It was a week of grim superlatives in Israel's drive to roust Hezbollah guerrillas from their hideouts in south Lebanon. The most Israeli soldiers killed in a single day: nine. The most Hezbollah rockets fired into northern Israel: 125. And this was all in the same day. Add the other casualties from the other days of war so far - both Lebanese and Israeli, but mostly Lebanese - and this is shaping up to be a bloody, long conflict that is fueling anti-Israel and anti-U.S. sentiment throughout the region. The retaliatory exhortations emanating from Iran and al-Qaida are likely empty rhetoric. But Lebanon can't evolve into the newest jihad staging ground. The Bush administration needs to stop talking about a "new Middle East" and focus its efforts on ending this crisis.
Such talk encourages more America-bashing, requires U.S. allies in the region, who are already nervous, to take cover, and undercuts what must be Secretary of State Condoleezza Rice's imperative - negotiating a cease-fire that secures Israel's borders, strengthens Lebanon's democratic government and defangs Hezbollah. It's a daunting task for the secretary, who is expected to be back in the region today, because Hezbollah guerrillas won't unilaterally give up their arms, and their Syrian backers have rebuffed requests to help.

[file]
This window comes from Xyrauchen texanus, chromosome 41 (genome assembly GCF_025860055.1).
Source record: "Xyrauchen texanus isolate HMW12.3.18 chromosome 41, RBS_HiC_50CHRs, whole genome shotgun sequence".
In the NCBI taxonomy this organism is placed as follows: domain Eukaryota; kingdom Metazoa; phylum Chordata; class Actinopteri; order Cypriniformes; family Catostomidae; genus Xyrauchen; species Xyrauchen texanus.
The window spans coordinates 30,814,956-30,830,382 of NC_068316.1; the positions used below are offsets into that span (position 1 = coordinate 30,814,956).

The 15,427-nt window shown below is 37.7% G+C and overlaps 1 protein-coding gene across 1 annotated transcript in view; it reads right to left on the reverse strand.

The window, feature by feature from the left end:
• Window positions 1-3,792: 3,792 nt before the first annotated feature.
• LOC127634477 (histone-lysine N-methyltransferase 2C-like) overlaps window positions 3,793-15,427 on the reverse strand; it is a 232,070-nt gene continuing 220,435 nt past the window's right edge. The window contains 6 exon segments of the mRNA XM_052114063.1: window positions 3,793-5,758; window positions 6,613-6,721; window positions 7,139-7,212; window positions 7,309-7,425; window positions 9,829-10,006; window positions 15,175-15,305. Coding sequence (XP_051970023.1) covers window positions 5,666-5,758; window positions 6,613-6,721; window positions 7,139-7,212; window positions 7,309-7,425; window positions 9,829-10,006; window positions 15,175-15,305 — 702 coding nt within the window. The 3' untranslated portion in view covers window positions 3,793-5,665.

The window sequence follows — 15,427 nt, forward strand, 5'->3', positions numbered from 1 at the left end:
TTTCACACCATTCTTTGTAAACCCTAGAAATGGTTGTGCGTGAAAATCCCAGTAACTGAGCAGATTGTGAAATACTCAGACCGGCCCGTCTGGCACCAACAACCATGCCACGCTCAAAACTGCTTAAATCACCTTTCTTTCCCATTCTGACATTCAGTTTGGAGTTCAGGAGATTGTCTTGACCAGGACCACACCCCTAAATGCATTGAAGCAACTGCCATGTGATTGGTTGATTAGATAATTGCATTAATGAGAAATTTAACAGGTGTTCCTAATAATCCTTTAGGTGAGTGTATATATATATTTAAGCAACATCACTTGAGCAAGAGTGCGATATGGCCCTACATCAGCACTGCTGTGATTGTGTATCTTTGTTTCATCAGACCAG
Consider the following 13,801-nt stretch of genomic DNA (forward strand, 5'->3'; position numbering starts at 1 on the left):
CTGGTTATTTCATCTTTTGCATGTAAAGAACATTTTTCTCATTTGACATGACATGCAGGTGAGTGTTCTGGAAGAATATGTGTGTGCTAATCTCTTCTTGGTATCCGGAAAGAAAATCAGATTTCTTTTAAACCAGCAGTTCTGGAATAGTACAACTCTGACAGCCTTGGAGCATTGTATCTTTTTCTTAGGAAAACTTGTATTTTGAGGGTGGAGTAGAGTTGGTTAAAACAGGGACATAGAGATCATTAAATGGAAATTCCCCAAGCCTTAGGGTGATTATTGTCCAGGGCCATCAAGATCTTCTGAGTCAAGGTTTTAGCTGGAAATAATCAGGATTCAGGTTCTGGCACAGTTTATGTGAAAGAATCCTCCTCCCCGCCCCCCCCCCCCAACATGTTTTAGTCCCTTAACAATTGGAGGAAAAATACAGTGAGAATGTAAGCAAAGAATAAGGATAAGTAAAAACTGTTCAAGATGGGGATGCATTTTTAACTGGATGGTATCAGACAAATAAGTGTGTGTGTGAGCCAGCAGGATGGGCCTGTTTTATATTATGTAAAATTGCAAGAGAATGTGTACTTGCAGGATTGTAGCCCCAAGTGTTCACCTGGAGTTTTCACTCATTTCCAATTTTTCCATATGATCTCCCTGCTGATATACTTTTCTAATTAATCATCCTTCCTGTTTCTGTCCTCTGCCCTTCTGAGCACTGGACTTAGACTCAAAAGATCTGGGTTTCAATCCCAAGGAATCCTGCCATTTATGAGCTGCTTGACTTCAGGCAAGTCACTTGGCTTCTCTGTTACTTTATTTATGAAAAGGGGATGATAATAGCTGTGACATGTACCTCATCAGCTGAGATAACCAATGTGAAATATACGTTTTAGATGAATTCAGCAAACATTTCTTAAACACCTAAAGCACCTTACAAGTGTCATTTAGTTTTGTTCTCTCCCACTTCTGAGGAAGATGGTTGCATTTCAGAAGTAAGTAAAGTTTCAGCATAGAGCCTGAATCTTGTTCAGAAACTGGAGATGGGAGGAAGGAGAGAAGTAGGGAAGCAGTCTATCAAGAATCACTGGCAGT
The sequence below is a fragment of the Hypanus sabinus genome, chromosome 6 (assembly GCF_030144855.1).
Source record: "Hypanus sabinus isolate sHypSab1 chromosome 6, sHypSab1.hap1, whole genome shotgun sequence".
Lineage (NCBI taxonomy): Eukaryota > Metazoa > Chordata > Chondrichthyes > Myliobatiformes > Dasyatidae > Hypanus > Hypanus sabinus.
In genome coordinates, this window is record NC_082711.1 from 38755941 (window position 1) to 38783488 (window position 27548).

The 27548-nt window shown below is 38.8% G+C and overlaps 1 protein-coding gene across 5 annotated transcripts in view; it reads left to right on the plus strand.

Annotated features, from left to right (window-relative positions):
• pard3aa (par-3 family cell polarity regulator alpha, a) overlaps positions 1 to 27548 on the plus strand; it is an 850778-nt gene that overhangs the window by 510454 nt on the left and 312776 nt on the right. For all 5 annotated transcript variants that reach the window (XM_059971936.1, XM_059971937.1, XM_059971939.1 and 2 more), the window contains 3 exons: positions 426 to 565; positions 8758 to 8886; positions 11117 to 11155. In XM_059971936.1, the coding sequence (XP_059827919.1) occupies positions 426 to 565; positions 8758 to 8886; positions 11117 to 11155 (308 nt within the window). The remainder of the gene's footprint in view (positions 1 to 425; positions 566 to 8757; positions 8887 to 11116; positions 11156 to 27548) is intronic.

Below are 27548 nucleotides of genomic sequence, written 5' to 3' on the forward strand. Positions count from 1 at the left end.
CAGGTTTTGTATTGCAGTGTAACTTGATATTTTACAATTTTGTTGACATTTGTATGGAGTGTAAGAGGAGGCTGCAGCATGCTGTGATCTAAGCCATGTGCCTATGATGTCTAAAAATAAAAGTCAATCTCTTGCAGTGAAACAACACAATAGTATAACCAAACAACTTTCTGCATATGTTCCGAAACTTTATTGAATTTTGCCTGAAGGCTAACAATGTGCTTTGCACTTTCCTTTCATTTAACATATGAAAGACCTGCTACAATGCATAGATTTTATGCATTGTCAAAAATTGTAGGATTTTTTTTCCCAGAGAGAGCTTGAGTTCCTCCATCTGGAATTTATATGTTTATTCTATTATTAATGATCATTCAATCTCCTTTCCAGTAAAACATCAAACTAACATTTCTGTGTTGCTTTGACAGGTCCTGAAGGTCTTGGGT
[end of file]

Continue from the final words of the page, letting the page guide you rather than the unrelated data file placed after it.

Israel's top commanders acknowledged last week that they could not estimate how long it would take to rout the Islamic militia. Hezbollah has shown itself to be a formidable opponent, battling nearly toe to toe with the Middle East's best-trained fighting force and continuing to fire rockets deeper into Israel. It has had six years to fortify its lair of bunkers since Israel withdrew its forces from the area.
Adamant about the need to decimate Hezbollah, Israel has nonetheless signaled a willingness to bring this conflict to an end. Although it called up 30,000 reservists last week, the government made the right decision when it chose not to expand its ground offensive. Israel also has backed a U.S. proposal to have an international force in south Lebanon, which would later be joined by the Lebanese army. But Ms. Rice will have to persuade European and Arab allies to contribute to such a police force. So far there are few volunteers, and a tougher job lies ahead - disarming Hezbollah.